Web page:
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Research The Groningen Research Institute for the Study of Culture (ICOG) Research Research centres Research Centre for Historical Studies (CHS)

Heritage and Memory - SHANADE BARNABAS: 'Vandalism as a form of visual sovereignty'

When:Fr 05-04-2024 15:00 - 17:00
Where:Room 1315.0048, Harmonie building

Heritage and Memory Network

We are delighted to invite you to our 2nd meeting on Friday the 5th of April from 3 to 5 pm at 1315.0048 (Harmonie building). During this meeting, we will listen to dr. Shanade Barnabas (GIA, Faculty of Arts) presenting her ongoing article “Vandalism as a form of visual sovereignty”, and we will discuss it afterwards.

Hannah Malone / History Department
Mayada Madbouly / Department of Middle Eastern Studies
Federica Marulo, Tino Mager, and Maja Babic / Department of History of Art, Architecture and Landscape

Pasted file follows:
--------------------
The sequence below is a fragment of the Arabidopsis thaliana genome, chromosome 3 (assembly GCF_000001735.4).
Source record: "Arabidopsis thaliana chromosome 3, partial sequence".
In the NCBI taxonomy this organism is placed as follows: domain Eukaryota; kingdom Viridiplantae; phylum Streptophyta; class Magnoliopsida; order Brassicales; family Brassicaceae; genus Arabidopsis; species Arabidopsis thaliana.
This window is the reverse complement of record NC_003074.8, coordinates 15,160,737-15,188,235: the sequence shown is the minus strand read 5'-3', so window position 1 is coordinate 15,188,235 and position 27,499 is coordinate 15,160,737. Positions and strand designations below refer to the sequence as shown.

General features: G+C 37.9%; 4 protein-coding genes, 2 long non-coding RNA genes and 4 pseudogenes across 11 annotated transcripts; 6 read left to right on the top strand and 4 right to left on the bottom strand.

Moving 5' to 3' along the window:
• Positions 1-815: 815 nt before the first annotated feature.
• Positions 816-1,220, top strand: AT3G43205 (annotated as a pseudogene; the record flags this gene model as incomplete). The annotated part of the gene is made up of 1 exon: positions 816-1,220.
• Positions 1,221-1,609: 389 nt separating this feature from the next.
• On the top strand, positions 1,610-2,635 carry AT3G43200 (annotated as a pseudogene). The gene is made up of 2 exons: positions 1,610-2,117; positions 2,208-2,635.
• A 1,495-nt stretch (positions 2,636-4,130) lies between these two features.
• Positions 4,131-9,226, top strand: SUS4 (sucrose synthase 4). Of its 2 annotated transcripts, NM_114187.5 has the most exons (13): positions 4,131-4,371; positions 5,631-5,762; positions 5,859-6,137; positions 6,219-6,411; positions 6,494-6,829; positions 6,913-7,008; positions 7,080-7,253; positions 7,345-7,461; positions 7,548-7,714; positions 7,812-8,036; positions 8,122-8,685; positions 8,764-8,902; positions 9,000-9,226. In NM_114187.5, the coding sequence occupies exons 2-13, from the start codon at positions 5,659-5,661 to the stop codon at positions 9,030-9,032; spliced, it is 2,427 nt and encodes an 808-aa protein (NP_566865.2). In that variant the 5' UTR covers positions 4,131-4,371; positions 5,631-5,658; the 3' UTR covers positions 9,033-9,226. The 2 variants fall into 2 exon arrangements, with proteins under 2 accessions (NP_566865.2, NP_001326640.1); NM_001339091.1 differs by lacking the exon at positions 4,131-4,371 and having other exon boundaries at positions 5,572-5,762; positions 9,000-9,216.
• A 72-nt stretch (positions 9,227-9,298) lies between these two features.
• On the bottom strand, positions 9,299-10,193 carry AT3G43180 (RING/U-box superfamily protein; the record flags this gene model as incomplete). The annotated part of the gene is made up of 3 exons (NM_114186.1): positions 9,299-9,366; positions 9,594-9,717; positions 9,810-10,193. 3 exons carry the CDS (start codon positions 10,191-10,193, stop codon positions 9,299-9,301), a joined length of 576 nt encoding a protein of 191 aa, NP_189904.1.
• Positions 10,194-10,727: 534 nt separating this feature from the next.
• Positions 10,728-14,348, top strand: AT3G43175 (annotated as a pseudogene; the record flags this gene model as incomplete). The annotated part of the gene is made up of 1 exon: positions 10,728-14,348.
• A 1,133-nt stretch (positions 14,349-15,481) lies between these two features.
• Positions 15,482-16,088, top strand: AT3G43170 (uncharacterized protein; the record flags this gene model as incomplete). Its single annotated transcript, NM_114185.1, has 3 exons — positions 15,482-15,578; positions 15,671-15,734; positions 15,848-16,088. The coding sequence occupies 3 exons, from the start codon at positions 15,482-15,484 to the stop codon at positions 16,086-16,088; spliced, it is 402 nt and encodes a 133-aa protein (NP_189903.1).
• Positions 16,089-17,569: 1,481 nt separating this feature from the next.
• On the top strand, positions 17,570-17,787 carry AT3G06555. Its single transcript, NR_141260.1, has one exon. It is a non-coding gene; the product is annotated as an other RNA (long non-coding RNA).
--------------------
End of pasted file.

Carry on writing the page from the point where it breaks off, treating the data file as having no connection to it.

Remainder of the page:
Visual sovereignty refers to indigenous groups’ authority in the imagery, representation, conservation and meaning-making around visual heritage belonging to them. Where it is often heritage ‘experts’ who are in control of such representation, visual sovereignty may afford indigenous and marginalised groups the opportunity to counter damaging, paternalistic, oppressive or merely incomplete narratives in favour of their own practices of cultural heritage preservation and representation. While visual sovereignty is often discussed in terms of making, with a focus on art, photography and filmmaking, this paper will discuss it in terms of unmaking. Vandalism—the deliberate destruction of, or performative reconstitution of, public art, monuments and/or statuary—has been used as a political tool to counter prevailing narratives of history, sometimes in favour of lesser known histories, and other times in favour of an entirely different narrative. It shows a clear break from authorised discourses, and depending on its content, vandalism may repudiate those discourses. Communicative vandalism, where a clear message or counter-narrative is offered, is a tool that can be used by marginalised indigenous groups, especially where they may have little recourse to much else, in the guiding of representation, conservation and meaning-making around visual heritage belonging to them. As such it is my argument that the conceptualisation of visual sovereignty should be expanded to include this unmaking.